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LABOY v. DEMSKIE

November 29, 1996

JOSE LABOY, Petitioner, against JOSEPH A. DEMSKIE, Acting Superintendent, Woodbourne Correctional Facility, Respondent.


The opinion of the court was delivered by: SWEET

OPINION

 Sweet, D.J.,

 Petitioner Jose Laboy ("Laboy") has petitioned for a writ of habeas corpus pursuant to 28 U.S.C. § 2254. In the petition, filed on April 23, 1996, Laboy contends that the state conviction must be set aside because the trial court improperly limited his cross-examination of government witnesses thereby violating his Sixth Amendment right to confrontation and his Due process right to present his defense. For the reasons set forth below, his petition will be denied.

 The Parties

 Laboy is currently confined at Woodbourne Correctional Facility (the "Facility"), New York, pursuant to a judgment of conviction of the Supreme Court of Bronx County.

 Respondent Joseph Demskie ("Demskie" or "the State") is the Superintendent of the Facility. Pursuant to an agreement between the Office of the Attorney General of the State of New York and the Office of the District Attorney of Bronx County, the Bronx District Attorney (the "District Attorney") represents Demskie.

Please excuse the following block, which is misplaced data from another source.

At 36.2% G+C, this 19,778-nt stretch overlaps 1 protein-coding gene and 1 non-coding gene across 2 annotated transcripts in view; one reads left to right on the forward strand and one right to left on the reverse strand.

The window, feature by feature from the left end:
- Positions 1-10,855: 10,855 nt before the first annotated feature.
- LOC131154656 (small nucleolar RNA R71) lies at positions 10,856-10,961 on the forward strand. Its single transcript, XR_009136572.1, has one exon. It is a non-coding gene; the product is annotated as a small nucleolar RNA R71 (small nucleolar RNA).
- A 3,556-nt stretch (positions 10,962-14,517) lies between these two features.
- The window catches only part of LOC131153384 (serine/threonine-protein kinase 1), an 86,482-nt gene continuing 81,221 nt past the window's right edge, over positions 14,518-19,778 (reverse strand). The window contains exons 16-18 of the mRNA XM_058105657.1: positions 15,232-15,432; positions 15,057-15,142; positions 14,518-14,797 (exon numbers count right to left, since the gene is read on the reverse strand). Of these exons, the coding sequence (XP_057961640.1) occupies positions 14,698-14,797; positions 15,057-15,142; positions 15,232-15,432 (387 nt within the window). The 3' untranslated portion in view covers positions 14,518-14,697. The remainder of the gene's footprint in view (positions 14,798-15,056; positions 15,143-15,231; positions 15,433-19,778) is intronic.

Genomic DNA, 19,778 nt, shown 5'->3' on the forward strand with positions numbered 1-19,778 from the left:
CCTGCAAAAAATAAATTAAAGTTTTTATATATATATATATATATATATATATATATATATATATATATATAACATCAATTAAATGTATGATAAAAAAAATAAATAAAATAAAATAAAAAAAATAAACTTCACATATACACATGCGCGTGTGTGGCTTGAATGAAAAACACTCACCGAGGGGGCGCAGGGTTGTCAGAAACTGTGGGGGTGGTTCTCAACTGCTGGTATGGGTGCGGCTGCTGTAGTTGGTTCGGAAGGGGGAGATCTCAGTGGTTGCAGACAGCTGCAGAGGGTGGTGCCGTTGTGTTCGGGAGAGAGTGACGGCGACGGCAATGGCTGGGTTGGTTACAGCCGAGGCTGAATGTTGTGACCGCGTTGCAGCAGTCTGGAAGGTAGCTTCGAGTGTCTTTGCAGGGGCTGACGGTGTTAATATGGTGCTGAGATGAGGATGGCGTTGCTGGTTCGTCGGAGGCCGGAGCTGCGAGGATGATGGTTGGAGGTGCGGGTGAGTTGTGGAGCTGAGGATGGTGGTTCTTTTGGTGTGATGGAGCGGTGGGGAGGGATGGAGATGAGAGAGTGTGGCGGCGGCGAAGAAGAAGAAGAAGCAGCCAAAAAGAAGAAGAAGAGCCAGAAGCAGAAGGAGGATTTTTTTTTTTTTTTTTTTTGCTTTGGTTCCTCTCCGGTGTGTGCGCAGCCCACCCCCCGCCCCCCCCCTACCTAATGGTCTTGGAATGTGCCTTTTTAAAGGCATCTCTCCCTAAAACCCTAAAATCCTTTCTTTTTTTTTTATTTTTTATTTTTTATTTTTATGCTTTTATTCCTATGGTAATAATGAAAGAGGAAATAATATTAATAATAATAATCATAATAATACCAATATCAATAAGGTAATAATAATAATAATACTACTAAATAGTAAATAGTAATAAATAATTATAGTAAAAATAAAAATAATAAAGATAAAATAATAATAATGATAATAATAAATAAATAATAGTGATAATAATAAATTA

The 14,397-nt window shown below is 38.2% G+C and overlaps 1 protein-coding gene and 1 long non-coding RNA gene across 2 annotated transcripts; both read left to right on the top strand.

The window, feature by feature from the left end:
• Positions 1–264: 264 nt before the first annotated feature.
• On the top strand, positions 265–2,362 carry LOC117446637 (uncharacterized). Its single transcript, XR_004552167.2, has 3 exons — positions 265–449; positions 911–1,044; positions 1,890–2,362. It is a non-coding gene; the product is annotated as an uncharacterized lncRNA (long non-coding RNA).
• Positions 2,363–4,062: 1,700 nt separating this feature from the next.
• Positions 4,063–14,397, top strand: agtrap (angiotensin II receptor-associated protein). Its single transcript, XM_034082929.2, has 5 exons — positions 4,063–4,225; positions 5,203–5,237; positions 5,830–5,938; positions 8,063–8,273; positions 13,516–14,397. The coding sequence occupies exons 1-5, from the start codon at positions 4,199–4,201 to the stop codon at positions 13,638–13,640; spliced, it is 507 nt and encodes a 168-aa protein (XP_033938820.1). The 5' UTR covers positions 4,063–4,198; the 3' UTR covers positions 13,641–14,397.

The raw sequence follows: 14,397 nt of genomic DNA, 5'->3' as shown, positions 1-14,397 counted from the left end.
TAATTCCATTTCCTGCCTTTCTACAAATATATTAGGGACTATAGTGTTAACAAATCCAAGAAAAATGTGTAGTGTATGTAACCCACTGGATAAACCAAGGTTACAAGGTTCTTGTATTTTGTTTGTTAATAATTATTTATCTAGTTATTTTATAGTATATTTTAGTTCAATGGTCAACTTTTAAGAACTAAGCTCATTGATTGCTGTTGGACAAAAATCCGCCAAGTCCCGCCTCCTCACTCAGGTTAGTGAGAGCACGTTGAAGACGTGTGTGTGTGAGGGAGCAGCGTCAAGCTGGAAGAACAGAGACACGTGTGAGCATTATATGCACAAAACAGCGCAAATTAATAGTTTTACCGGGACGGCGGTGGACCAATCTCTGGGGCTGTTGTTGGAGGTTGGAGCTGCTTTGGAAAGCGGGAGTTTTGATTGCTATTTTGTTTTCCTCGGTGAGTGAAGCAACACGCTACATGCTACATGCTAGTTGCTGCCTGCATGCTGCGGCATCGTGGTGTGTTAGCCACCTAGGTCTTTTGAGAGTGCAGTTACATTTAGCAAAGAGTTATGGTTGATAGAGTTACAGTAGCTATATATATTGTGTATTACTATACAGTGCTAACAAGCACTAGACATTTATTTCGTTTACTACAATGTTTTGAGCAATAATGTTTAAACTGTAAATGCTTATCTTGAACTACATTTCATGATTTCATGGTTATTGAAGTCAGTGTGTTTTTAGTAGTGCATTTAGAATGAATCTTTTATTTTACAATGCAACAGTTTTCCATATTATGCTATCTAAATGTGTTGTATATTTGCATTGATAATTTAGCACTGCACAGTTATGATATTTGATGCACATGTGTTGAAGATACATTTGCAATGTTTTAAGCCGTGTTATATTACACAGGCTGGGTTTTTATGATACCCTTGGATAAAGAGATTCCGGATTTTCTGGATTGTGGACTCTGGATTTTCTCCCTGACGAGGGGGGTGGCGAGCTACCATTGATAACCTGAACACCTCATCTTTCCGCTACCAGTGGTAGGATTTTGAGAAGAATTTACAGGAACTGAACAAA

Prior Proceedings

 On October 23, 1992, Laboy was convicted of manslaughter in the first degree after a jury trial, and he was sentenced on November 17, 1992 to an indeterminate prison term of eight and one-third to twenty-four years. On March 22, 1994, the Appellate Division, First Department, affirmed the conviction in a brief opinion, and on July 6, 1994, leave to appeal that decision to the New York Court of Appeals was denied.

 I. Background